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Survivors of abuse behind bars

By Lisa Brody
News Editor
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According to a fact sheet on battered women in prison citing the National Coalition Against Domestic Violence, the average prison sentence of men who kill their women partners is two to six years. However, women who kill their male partners are sentenced on average to 15 years, despite the fact that most women who kill do so in self-defense. Further, it stated that men tend to be aggressors in homicide cases even when the homicides are committed by women. In a survey of nearly 10,000 murder cases, 90 percent were perpetrated by men, and 10 percent by women.

The justification for a self-defense defense may come from the Centers for Disease Control and Prevention (CDC), which reported that most murders of women involve domestic violence after analyzing data from 18 states, and finding that of 10,018 female homicides between 2003 and 2014, fully 55 percent more than half involved circumstances of known domestic violence. In 93 percent of those cases, the female victims were killed by current or former boyfriends, husbands or lovers. The CDC reported that three women a day are murdered by an intimate partner, and in many cases, children and others are also killed.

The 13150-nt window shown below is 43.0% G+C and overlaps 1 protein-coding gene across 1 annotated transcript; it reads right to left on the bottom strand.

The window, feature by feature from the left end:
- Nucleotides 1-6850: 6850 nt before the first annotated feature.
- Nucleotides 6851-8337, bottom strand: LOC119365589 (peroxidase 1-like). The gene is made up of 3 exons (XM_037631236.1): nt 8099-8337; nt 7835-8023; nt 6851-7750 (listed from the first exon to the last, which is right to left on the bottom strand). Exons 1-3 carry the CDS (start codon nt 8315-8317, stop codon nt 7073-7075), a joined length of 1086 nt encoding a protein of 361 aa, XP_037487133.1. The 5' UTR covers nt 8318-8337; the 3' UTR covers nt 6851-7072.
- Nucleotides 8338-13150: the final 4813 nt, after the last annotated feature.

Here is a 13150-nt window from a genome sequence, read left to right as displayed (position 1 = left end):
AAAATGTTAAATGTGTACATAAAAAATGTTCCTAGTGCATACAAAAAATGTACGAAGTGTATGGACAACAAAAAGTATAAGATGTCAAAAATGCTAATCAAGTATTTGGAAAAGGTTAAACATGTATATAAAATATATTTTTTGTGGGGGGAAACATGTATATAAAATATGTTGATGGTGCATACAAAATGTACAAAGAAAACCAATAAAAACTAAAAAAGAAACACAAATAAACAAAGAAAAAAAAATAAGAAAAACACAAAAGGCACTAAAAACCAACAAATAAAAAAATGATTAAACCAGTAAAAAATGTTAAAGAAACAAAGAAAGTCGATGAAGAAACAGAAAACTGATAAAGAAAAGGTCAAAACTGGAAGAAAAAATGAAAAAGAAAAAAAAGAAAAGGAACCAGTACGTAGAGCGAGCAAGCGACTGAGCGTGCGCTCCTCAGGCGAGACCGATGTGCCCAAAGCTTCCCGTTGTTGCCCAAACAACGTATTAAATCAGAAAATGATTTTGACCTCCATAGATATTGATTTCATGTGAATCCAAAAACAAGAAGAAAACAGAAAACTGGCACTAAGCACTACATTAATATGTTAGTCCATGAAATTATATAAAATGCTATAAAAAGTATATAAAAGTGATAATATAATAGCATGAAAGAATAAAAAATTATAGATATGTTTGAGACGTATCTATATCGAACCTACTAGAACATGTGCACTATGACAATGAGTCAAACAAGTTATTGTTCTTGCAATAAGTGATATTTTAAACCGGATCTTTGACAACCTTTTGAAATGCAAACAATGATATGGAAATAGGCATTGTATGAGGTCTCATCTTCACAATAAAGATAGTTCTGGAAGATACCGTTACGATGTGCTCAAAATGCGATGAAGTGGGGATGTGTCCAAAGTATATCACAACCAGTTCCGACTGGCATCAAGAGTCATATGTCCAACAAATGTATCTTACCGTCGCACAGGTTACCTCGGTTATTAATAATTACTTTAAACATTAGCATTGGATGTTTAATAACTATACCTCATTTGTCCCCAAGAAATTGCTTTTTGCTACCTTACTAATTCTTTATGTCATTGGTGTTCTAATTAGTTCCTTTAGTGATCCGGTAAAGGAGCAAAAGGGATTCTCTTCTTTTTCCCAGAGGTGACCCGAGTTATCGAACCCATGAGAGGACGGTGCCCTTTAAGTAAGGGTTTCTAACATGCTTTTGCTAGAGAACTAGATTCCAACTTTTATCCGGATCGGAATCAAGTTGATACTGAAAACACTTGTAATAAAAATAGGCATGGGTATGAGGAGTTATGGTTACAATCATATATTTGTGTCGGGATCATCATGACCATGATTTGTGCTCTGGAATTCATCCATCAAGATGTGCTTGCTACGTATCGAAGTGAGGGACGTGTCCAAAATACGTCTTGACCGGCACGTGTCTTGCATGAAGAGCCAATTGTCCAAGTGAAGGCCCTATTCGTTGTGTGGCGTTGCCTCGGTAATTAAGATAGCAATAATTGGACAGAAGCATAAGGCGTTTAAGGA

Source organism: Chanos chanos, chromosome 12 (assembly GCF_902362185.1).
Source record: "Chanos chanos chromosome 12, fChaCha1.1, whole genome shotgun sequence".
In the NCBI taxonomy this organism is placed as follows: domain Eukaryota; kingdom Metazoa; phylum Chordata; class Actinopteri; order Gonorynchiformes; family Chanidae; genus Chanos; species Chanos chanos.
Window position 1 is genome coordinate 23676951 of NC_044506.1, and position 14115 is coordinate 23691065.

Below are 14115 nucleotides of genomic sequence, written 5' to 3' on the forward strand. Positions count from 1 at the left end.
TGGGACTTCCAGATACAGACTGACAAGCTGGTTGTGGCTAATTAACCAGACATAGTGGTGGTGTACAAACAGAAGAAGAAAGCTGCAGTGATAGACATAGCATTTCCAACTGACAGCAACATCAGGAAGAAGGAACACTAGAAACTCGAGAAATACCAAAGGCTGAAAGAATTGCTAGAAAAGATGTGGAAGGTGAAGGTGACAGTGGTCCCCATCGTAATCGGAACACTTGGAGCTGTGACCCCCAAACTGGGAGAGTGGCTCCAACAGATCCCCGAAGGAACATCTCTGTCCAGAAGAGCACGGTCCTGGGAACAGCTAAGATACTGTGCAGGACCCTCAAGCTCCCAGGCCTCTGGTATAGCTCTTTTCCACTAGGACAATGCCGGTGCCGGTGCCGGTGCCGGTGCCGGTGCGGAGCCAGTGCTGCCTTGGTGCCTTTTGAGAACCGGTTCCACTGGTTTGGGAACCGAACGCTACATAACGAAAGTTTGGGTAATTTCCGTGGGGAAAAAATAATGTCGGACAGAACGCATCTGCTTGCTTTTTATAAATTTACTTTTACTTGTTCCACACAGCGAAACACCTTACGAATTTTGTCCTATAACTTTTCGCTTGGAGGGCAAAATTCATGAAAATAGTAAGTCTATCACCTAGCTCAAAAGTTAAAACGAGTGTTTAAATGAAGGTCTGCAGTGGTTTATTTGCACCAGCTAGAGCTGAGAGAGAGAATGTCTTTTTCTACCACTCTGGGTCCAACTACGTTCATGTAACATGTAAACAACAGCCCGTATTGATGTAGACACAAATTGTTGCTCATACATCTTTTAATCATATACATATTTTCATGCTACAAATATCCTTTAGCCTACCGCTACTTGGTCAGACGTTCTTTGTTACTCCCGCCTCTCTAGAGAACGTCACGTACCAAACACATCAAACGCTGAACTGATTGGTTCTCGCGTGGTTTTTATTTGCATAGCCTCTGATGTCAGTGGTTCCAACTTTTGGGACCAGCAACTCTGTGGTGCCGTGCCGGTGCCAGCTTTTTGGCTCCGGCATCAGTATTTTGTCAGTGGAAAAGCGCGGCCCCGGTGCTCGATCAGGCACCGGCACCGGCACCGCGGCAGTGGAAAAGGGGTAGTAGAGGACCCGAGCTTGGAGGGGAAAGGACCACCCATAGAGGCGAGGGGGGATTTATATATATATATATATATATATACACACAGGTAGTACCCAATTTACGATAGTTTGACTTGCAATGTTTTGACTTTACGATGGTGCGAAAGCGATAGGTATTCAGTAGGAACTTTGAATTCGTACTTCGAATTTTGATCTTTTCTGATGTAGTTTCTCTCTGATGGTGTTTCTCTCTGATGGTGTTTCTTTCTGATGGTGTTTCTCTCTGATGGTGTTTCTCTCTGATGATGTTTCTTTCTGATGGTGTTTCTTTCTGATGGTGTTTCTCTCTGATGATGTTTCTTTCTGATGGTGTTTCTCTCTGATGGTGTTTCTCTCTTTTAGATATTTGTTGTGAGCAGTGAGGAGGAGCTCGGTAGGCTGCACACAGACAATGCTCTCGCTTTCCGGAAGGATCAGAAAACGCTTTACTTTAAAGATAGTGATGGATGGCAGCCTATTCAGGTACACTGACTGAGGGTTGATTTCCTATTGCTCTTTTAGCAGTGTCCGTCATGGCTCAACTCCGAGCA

Women who kill their intimate partners often feel they have no other recourse, that it will be "him or me," and that they are in imminent danger of being killed.

"When men kill, they are (often) terrified of the woman leaving. When women kill, it's usually more of an ongoing crisis, where they have no other out," said Shiener. "Often these men are very controlling. They will kill or beat the women if they leave or go to shelters. The men are petrified of the women leaving."

Emily Matuszczak, senior program director at Haven, a non-profit organization for victims of domestic violence and sexual abuse in Pontiac, concurred. "The biggest, number one fear, that people minimize, is that if she attempts to leave, she will be killed. In essence, if she stays, she will be killed, or if she leaves, he says, 'I'll kill the kids,' or it's a murder-suicide.

"Leaving doesn't stop the violence. It's the most dangerous time for a victim," she continued. "It's when an abuser escalates and attempts to regain control 'If I can't have her, no one can.' There's the desperation of the abuser and the abused. The abused woman doesn't see any other way out to survive."

Haven, which has a 24-hour, seven-day-a-week crisis and support line for anyone in need or who knows a victim, also has a shelter which sees about 250 women and children a year, Matuszczak said. Unfortunately, "Haven runs at full capacity 365 days a year," she said, noting "that does not get at the root cause of the violence."

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